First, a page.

Life after transplant: a rich journey

Long-Term Follow-Up

Life after transplant: a rich journey

Dr. Stephen King

Focusing on the good helps cope with the bad

Fall 2008

In Dr. Stephen King's long list of former Seattle Cancer Care Alliance transplant patients, one stands out-a young man who had troubled relationships with his wife, family and faith.

But during his treatment, the man revalued his faith, and reconciled with his wife and family. "Even though he was battling cancer, his life got better than ever before," said King, manager of Pastoral Care at SCCA.

For many years, survivorship research focused on post-traumatic stress, a natural area of study given the difficulty of cancer treatment, including bone marrow transplants.

However, anecdotal evidence among doctors and nurses who were treating them revealed a different picture: Instead of showing signs of stress and declining lifestyle, many patients showed an increase in satisfaction in many aspects of their lives. And now, thanks to several studies, survivorship research is shifting gears.

"We used to talk about post-traumatic stress. Today, we talk about post-traumatic growth or positive growth," said Dr. Karen Syrjala, director of the Survivorship Program at Fred Hutchinson Cancer Research Center.

"For the first 10 to 20 years of transplants, we focused on the problems. Now, we are reminded of the need to discuss all the things that go well with patients," she said. In one of her studies of 200 former Hutchinson Center patients, Syrjala found that 90 percent said they had a greater appreciation for life; 80 percent were more satisfied with their lives; and over 60 percent were more satisfied with their religious lives.

"For most people after transplant, their appreciation for life, their satisfaction with life, their place in the world, has improved," Syrjala said.

In the past, treatment often dwelled on what was wrong, Syrjala said. "Focusing on all the things that are wrong makes people feel like helpless patients. Today, what we see consistently is that people recover faster and have fewer complications when they're able to balance their problems with the positive aspects of their health and lives."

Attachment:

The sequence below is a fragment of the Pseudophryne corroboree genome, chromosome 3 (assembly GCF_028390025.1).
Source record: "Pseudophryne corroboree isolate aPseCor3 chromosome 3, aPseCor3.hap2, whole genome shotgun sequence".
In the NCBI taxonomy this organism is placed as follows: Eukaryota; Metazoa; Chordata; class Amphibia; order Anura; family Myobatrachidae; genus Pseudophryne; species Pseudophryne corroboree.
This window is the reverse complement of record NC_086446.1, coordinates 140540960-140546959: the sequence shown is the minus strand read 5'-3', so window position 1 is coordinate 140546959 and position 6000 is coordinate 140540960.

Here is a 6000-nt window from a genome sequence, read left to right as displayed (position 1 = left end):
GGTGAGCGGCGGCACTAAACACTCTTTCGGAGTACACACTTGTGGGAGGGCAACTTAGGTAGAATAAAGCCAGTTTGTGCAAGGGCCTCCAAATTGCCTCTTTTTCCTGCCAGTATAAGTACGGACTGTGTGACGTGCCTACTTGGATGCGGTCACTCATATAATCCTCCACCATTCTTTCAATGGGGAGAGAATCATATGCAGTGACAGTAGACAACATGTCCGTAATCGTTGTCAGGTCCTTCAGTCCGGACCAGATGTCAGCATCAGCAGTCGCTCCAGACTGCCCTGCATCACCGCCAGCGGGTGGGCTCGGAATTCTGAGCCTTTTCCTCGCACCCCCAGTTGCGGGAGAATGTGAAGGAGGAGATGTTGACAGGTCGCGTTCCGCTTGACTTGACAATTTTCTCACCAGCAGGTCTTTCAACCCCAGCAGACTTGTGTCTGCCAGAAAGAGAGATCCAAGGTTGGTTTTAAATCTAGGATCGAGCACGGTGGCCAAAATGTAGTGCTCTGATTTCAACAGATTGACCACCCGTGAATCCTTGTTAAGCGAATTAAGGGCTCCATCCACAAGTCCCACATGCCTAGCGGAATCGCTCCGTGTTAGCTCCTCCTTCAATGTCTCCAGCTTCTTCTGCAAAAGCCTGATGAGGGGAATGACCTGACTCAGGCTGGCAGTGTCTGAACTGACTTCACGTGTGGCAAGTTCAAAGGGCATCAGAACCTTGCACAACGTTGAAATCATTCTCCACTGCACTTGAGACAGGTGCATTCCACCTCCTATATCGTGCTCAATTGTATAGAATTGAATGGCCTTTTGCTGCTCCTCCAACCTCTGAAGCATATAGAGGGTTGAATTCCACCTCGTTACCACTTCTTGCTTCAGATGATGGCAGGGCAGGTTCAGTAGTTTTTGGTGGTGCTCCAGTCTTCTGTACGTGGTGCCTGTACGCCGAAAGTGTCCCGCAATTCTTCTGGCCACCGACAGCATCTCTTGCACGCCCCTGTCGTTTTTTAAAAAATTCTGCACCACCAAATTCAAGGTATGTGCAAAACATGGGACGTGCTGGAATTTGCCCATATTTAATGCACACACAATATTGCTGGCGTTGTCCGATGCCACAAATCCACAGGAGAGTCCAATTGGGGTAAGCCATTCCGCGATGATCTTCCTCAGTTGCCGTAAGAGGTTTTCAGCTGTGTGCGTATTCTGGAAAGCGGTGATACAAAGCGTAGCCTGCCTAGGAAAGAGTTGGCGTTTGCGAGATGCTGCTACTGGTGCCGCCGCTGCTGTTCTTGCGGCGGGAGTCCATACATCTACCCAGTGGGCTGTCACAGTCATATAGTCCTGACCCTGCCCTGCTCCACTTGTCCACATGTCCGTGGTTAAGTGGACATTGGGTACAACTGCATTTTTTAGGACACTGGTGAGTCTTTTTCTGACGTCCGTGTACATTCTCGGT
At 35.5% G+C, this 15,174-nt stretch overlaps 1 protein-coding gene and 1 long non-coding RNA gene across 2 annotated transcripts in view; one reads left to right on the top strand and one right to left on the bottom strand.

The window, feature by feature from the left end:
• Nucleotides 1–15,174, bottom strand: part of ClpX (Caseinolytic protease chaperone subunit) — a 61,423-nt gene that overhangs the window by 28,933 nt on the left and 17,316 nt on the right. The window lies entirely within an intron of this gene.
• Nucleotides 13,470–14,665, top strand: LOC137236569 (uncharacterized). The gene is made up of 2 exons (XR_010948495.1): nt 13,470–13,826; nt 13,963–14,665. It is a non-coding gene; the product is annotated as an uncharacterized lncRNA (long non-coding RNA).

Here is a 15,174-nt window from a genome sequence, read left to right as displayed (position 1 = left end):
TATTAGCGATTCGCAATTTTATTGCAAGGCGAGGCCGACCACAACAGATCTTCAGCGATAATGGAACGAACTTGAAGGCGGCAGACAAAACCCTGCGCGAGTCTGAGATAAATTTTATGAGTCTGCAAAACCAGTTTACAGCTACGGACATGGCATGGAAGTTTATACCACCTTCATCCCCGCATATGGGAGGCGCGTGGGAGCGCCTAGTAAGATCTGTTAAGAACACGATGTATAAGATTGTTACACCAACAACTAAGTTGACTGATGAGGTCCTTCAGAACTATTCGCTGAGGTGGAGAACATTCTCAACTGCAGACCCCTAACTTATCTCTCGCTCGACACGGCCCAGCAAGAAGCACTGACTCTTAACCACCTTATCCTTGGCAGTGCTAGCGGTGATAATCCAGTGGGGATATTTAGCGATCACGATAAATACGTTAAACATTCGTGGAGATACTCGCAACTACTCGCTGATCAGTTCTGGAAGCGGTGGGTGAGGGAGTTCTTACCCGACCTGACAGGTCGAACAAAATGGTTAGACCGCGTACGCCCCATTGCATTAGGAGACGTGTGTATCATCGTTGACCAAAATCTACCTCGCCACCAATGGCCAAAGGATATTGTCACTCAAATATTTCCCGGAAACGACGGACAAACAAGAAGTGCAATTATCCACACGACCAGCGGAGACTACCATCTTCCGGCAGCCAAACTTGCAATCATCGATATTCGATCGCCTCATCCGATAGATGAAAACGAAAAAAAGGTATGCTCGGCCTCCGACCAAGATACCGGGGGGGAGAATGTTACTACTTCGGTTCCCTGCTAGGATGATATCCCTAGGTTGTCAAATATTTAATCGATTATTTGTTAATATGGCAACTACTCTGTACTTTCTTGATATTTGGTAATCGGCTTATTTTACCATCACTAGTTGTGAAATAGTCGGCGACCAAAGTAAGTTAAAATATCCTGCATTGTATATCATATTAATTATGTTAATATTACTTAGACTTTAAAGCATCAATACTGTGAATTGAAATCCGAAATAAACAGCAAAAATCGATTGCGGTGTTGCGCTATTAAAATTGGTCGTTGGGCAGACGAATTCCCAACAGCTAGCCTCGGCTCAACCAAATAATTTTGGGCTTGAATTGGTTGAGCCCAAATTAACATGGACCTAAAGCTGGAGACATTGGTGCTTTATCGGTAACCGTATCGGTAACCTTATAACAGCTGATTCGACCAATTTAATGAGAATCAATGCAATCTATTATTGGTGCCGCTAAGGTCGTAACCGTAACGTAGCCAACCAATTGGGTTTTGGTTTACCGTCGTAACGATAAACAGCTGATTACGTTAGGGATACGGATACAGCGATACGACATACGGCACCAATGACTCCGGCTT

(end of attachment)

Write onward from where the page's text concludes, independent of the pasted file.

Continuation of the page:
Syrjala is careful to point out that recovering patients should not feel the need to be "falsely optimistic."

"The biggest long-term problem for cancer survivors is how do you live knowing that you're more vulnerable. One way to deal with that is being able to accept the worries that you have, but not to inhabit them," she said.

Dr. King has seen these changes firsthand in his nine years at the SCCA. He said many of the patients he has worked with have gone through some kind of personal transformation.

"Some have told me they're going to work less and spend more time with the family; others wanted a chance to correct past mistakes or take risks they were afraid to take before," he said.

"In many of them, I have seen a general sense of appreciation, of gratitude; they notice the little things in life. If they had a conflict with family, they want reconciliation.

"Through this experience with cancer, there's something beyond the every day. There becomes an increased focus upon life beyond just the 'me.'"

For many patients, there's an easy way to define that change, he said. "Even if I have cancer …" they have found they can still do many things. This is an important reminder for recovering patients, Syrjala said. "There has to be a readiness to balance life, not to focus on just one thing. People should be able to say, 'Now I can really focus on those things that matter the most to me.' "

Some patients can find their own way. Others may need guidance. One avenue of help includes LTFU, which can refer patients if they need assistance finding resources to help them. But no matter what avenue they choose, "nearly everyone can find growth opportunities," Syrjala said. For some people, that may mean creating a new thing to care about.

"I have never found someone who couldn't make at least one thing better," she said.